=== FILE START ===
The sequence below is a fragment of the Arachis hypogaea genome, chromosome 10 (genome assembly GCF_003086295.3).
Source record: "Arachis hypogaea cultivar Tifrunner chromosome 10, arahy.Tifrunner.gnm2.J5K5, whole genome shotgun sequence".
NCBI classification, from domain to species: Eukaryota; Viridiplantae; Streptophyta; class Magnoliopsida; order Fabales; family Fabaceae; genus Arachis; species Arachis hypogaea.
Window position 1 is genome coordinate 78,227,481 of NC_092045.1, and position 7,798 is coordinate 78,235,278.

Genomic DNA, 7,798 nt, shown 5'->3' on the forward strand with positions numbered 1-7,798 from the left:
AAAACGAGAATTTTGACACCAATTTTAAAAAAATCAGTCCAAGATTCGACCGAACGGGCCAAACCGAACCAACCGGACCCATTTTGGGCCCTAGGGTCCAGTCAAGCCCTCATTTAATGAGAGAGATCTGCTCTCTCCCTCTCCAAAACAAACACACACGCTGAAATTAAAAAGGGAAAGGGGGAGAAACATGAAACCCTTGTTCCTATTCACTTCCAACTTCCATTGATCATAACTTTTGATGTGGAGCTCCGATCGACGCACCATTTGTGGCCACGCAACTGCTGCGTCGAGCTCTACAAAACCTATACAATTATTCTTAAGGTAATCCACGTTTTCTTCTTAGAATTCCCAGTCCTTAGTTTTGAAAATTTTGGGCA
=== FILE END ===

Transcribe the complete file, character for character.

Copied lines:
The sequence below is a fragment of the Arachis hypogaea genome, chromosome 10 (genome assembly GCF_003086295.3).
Source record: "Arachis hypogaea cultivar Tifrunner chromosome 10, arahy.Tifrunner.gnm2.J5K5, whole genome shotgun sequence".
NCBI classification, from domain to species: Eukaryota; Viridiplantae; Streptophyta; class Magnoliopsida; order Fabales; family Fabaceae; genus Arachis; species Arachis hypogaea.
Window position 1 is genome coordinate 78,227,481 of NC_092045.1, and position 7,798 is coordinate 78,235,278.

Genomic DNA, 7,798 nt, shown 5'->3' on the forward strand with positions numbered 1-7,798 from the left:
AAAACGAGAATTTTGACACCAATTTTAAAAAAATCAGTCCAAGATTCGACCGAACGGGCCAAACCGAACCAACCGGACCCATTTTGGGCCCTAGGGTCCAGTCAAGCCCTCATTTAATGAGAGAGATCTGCTCTCTCCCTCTCCAAAACAAACACACACGCTGAAATTAAAAAGGGAAAGGGGGAGAAACATGAAACCCTTGTTCCTATTCACTTCCAACTTCCATTGATCATAACTTTTGATGTGGAGCTCCGATCGACGCACCATTTGTGGCCACGCAACTGCTGCGTCGAGCTCTACAAAACCTATACAATTATTCTTAAGGTAATCCACGTTTTCTTCTTAGAATTCCCAGTCCTTAGTTTTGAAAATTTTGGGCA